How does cancer get from the colon to the spine? My father was just diagnosed with colon cancer metastasized to the low back. His only symptom was a recurrent twinge of low back pain for months.

The mysteries of cancer spread called metastases remain locked up inside the body. We only know the basics. Cancer can spread by direct extension. This means it just moves from one cell to the next.

Or it can spread from one body part to another. For example, there's nothing separating the abdominal cavity from the rest of the body. Cancer cells are free to move about.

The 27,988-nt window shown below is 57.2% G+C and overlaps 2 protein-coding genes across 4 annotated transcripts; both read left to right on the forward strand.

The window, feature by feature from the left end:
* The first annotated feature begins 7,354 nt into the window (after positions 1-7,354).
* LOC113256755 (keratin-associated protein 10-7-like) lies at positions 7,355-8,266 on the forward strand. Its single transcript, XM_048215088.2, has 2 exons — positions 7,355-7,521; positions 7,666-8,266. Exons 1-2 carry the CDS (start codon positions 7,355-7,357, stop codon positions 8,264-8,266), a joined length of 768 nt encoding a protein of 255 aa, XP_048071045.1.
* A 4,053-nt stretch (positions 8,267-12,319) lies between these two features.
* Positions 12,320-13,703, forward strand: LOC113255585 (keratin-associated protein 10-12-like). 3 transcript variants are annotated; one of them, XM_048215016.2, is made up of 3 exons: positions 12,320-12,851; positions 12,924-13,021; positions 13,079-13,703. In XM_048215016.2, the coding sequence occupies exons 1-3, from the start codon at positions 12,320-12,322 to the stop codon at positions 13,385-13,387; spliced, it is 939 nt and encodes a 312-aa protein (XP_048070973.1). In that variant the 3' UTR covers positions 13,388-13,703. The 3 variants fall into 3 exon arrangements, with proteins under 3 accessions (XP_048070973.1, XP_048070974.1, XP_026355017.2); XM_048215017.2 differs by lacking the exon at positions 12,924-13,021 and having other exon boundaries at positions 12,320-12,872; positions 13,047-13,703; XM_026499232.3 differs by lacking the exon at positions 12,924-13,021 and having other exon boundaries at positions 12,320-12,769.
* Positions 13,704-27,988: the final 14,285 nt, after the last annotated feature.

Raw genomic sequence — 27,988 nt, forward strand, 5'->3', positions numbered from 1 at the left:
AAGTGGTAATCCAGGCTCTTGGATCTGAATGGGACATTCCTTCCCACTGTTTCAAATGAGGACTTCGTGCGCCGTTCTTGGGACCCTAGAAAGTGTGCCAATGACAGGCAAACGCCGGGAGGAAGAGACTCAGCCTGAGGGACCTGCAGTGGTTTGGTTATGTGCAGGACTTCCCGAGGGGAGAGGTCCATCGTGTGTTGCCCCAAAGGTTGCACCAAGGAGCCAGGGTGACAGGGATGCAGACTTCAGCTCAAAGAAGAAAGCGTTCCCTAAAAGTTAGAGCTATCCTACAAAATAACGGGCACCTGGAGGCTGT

The blood system and the lymphatic system are two other ways cancer can hitchhike throughout the body. Each cancer has its own special way of getting around. Some are more prone to get spread through the blood stream while others are more likely to spread via the lymphatics.

All the blood through the stomach and intestines also goes to the liver for filtering. For this reason colon cancer is often linked with liver cancer. The liver and the colon both rest up against the back of the abdominal wall. Only a sheath of muscle tissue separates them from the vertebrae.

Small blood vessels supplying the vertebra with oxygen and nutrients can also deliver tiny cancer cells to the bones of the spine. Knowing the typical modes of cancer metastases helps doctors trace the cancer to its origin.